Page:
Friday, June 25, 2010

Should You Go to Film School?

From time to time someone will ask me my opinion on whether they should go to film school – whether it’s worth it. Now, if you know my background you might assume I’m biased on this issue. I have a BA in film production and an MFA in screenwriting from USC, one of the top film schools in the world. I also teach screenwriting at Art Center College of Design.

And maybe I am a bit biased. I do believe you can learn valuable things in film school. But I don’t know that film school is necessarily right for everyone.

I went to high school in a very small town in Alaska where I didn’t know anybody who worked in the film or TV business. I read once that George Lucas had gone to film school at USC so I asked my guidance counselor about it. She didn’t even know there were film schools. I knew I wanted to be a filmmaker but had no idea how to go about it. Film school gave me a door to the industry. Someone growing up in L.A. or New York with friends and relatives working in the business wouldn’t have needed that.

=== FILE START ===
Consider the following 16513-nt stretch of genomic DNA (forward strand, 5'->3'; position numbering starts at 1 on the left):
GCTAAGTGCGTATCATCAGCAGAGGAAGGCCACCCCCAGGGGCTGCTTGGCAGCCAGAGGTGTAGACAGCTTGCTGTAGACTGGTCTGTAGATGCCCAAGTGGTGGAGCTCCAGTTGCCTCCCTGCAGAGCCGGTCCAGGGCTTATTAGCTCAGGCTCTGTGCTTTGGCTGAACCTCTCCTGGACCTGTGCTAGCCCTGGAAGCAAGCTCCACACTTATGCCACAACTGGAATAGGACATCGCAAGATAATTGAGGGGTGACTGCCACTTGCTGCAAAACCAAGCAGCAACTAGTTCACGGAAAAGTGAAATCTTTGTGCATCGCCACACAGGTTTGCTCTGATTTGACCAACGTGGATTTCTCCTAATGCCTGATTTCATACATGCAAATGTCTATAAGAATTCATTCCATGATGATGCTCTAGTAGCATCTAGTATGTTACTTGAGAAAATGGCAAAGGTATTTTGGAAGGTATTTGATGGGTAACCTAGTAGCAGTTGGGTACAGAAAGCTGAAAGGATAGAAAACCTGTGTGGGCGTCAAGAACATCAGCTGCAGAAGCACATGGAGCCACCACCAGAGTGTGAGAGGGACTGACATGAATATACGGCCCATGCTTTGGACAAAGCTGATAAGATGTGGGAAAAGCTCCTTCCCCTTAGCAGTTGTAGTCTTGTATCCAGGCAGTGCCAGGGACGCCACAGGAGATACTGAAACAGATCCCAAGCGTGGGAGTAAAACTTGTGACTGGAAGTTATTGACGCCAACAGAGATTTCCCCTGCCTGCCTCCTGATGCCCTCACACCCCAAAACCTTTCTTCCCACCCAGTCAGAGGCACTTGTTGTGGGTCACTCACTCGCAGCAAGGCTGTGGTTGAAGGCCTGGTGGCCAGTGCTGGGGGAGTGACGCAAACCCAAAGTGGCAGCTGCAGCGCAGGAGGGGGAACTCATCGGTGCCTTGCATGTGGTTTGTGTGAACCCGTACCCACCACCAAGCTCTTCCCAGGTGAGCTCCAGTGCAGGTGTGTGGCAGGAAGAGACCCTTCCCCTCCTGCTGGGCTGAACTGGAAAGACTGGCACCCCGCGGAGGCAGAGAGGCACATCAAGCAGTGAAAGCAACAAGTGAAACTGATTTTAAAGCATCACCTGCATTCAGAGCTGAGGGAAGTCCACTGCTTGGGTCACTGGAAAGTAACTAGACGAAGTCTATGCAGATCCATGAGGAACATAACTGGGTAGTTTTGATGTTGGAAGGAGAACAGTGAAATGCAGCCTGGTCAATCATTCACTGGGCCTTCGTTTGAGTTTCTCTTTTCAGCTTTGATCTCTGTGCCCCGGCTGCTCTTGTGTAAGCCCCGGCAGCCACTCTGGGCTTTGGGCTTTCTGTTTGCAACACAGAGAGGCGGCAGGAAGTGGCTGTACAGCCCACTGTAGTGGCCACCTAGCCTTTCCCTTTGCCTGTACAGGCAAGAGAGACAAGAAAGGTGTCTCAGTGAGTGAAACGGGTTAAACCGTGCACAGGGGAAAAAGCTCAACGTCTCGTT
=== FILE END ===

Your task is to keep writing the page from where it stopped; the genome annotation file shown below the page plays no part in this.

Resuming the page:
One of the arguments people make against film school is that you’d be better off spending all that money (and it is a LOT of money) making a film. You’ll learn a lot more that way, they argue, and have a film to boot.

When I was in high school the Internet, at least as we know it today, didn’t exist. DVDs with their commentary tracks didn’t exist. The explosion of how-to books was mostly still to come. I had a Super 8 camera but no way to edit the film, and a VHS camera that I could roughly edit by connecting two VCRs together. HD Digital Cameras and Final Cut for your home computer were years away.

I couldn’t have made a feature film at eighteen because I simply had no idea how to make a feature film. Film school was useful to me because – believe it or not – I actually learned a lot.

Today of course things are different. There are probably high school kids in small towns in Alaska that know as much about the process of filmmaking as I did after getting an undergraduate degree. (I doubt many of them know as much about the art and craft, though.)

In any case, if you’ve been making films and studying the tools and process for years film school may not be as valuable to you. If you don’t know what a pre-lap is or how to calculate depth of field on a 50mm lens then you will probably learn something useful in school.